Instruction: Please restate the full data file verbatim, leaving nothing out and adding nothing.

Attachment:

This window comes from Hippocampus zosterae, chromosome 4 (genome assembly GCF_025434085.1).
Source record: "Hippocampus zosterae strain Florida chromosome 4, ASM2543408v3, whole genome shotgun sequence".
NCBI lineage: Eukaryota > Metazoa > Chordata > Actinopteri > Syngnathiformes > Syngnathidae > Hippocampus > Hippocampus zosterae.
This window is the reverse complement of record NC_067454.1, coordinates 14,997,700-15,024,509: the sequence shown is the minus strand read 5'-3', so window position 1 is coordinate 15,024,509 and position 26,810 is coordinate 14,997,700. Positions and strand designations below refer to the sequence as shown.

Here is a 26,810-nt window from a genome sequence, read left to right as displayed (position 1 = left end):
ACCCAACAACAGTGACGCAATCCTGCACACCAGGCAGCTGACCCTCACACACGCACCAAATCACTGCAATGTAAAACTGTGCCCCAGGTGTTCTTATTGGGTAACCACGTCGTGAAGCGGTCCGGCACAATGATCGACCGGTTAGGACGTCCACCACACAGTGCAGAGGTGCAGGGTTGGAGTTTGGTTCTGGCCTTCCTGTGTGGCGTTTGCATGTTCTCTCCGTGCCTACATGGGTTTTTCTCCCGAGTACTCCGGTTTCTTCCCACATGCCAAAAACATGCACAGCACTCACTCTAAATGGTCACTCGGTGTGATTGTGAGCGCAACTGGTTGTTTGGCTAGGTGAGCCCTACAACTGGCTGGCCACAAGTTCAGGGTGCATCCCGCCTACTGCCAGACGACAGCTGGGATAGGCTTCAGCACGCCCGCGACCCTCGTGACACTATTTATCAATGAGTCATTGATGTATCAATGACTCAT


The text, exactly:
This window comes from Hippocampus zosterae, chromosome 4 (genome assembly GCF_025434085.1).
Source record: "Hippocampus zosterae strain Florida chromosome 4, ASM2543408v3, whole genome shotgun sequence".
NCBI lineage: Eukaryota > Metazoa > Chordata > Actinopteri > Syngnathiformes > Syngnathidae > Hippocampus > Hippocampus zosterae.
This window is the reverse complement of record NC_067454.1, coordinates 14,997,700-15,024,509: the sequence shown is the minus strand read 5'-3', so window position 1 is coordinate 15,024,509 and position 26,810 is coordinate 14,997,700. Positions and strand designations below refer to the sequence as shown.

Here is a 26,810-nt window from a genome sequence, read left to right as displayed (position 1 = left end):
ACCCAACAACAGTGACGCAATCCTGCACACCAGGCAGCTGACCCTCACACACGCACCAAATCACTGCAATGTAAAACTGTGCCCCAGGTGTTCTTATTGGGTAACCACGTCGTGAAGCGGTCCGGCACAATGATCGACCGGTTAGGACGTCCACCACACAGTGCAGAGGTGCAGGGTTGGAGTTTGGTTCTGGCCTTCCTGTGTGGCGTTTGCATGTTCTCTCCGTGCCTACATGGGTTTTTCTCCCGAGTACTCCGGTTTCTTCCCACATGCCAAAAACATGCACAGCACTCACTCTAAATGGTCACTCGGTGTGATTGTGAGCGCAACTGGTTGTTTGGCTAGGTGAGCCCTACAACTGGCTGGCCACAAGTTCAGGGTGCATCCCGCCTACTGCCAGACGACAGCTGGGATAGGCTTCAGCACGCCCGCGACCCTCGTGACACTATTTATCAATGAGTCATTGATGTATCAATGACTCAT